If you call the Master Gardener office for advice, chances are good that someone will recommend sending a soil sample for analysis. Soil samples are easy to obtain, and the service is free for NC residents. The results of the soil test will tell you what amendments your soil needs. A soil test is recommended every two years.
Steps for providing soil samples: (from Urban Horticulture Note #5)
STEP 1: Prepare the Sample Boxes
Use a separate box for each planting area you wish to have tested. Sample areas separately if:
- Different plants are grown, i.e. lawn, vegetables, shrubs, and azaleas.
- Plants seem to grow differently, i.e. shrubs thrive in one area but not in another.
- Specific areas have been treated differently, i.e. front yard has been fertilized but backyard hasn’t.
For each area to be tested, make up an identification code. You may use up to five letters or numbers. These codes are for your own use; they will be shown on the report you get from the lab. The illustration identifies the samples as FRONT, BACK, VEG, and SHRUB.
Keep notes on which code refers to which area! What seems obvious now may not be so obvious in a few weeks when you get your report back from the lab. Write your name, address, and sample identification code on each box. Use a pencil or a permanent waterproof marker to write on the boxes. Felt-tip markers may bleed.
NOTE: For fastest service, sample soil in summer or early fall. October through April is the busy season for the soil-testing lab. Avoid sending samples during the peak time, which is February through March.
STEP 2: Collect Samples
You can collect soil samples any time of year when the soil is reasonably dry. Do not sample when soil is wet. See the note above about the busy season for the testing lab.
Clear away grass, twigs, and leaves from the surface of the ground. Use a clean shovel to dig a V-shaped hole (8″ deep for a garden, 4″ deep for lawn areas). Take a 1 ” slice from one side of the hole and place it in the bucket.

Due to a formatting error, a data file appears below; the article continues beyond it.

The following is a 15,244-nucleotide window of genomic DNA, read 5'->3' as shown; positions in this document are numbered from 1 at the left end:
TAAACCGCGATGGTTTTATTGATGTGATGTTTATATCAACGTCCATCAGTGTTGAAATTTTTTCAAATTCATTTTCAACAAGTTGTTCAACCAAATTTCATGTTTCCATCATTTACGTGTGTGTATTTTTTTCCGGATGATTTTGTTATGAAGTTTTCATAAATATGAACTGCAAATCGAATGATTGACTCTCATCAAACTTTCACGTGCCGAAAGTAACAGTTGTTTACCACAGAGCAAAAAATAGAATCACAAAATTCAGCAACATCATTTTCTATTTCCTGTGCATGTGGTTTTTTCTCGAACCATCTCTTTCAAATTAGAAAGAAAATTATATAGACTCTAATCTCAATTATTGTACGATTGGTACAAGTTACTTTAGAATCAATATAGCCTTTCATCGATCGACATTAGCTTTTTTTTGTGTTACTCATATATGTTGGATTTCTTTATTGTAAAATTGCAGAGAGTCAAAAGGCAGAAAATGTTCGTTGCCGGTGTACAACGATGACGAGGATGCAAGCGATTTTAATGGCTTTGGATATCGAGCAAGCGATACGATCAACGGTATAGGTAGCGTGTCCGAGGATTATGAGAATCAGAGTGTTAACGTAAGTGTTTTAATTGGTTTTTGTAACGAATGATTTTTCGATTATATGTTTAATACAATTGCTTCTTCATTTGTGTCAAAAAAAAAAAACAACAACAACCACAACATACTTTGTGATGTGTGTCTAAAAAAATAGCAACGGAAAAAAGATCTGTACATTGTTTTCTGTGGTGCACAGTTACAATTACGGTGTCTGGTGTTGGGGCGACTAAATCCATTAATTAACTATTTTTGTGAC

For each area to be sampled collect a slice of soil from six or eight different spots and mix thoroughly. This is VERY important to get accurate results. Use a clean tool, not your hands, to mix the soil, as salts from your skin can affect the test results. Remove any large pieces of organic material. From this mixture, take enough soil to fill the box up to the line on the box (no more, no less). Discard any soil remaining in the bucket.
Do not line the box with a plastic bag. The first step in testing is to dry the soil in an oven, and plastic bags will prevent the soil from drying properly. It’s okay if the box gets damp from the soil. REPEAT for each area to be sampled, collect a slice of soil from six or eight places per area.
STEP 3: Fill Out the Form
Print your name, address, phone number, and county in the upper left-hand box under “Grower’s Name.” Be sure to-write clearly and provide an email address
Sample Identification Identify each sample with your five-letter/number code. Make sure the information on the boxes matches the information on the form!
Last Crop & Next Crop The lab needs information about what plants will grow in the sampled area, to give good recommendations about what to add to the soil. Different plants have different needs. Last Crop is what has been growing in the area. Next Crop is what you plan to grow there next. If you are converting a patch of your lawn to a rose bed, “Last Crop” would be turf grass and “Next Crop” would be Roses. If your lawn will remain lawn, then Last Crop and Next Crop will be the same. Home gardeners can usually ignore the “Second Crop” space.
Crop Codes Crop Codes are found on the back of the form. Look under “Lawn, Garden, Ornamentals” (lower left corner of the sheet) for appropriate crop codes. Some of the most commonly used crop codes for homeowners are 024 (VegetableGarden), 023 (Flower Garden), 026 (Lawn), and 028 (Roses), and 020 (Azaleas). Note that Centipede grass has its own crop code.
Lime Applied Within the Last Year Lime takes months to fully react in the soil. If you applied lime within the last year, it’s still working on bringing the soil pH up. The lab will adjust their recommendations accordingly. The better your information is, the better their recommendations will be. Write the amount applied in the T/A column. Commercial growers will use tons per acre, but you can use pounds of lime per 1000 ft’ – (abbreviated “M”, e.g. 5OM = 50 Ibs/1000 ft2). YR and MO are the Year and Month you applied the lime. If you’re not sure how much you applied or when you did it, either make your best guess or leave the space blank.
STEP 4: Send In the Samples
Send the form and the soil samples to the NCDA&CS lab. There are many ways to do this:
- Pack the sample boxes in a sturdy cardboard carton and mail them to the lab.
- Bring them to the Durham County Extension Center at 721 Foster St. (They will be delivered to the lab within two weeks.)
- Deliver them to the lab on Reedy Creek Road in Raleigh.
Results are provided online. You will receive an email when yours are available. Soil test results are no longer provided by mail. If you do not have access to a computer, please contact your Extension agent or a Master Gardener.
A later post will discuss the results of a soil test. -AB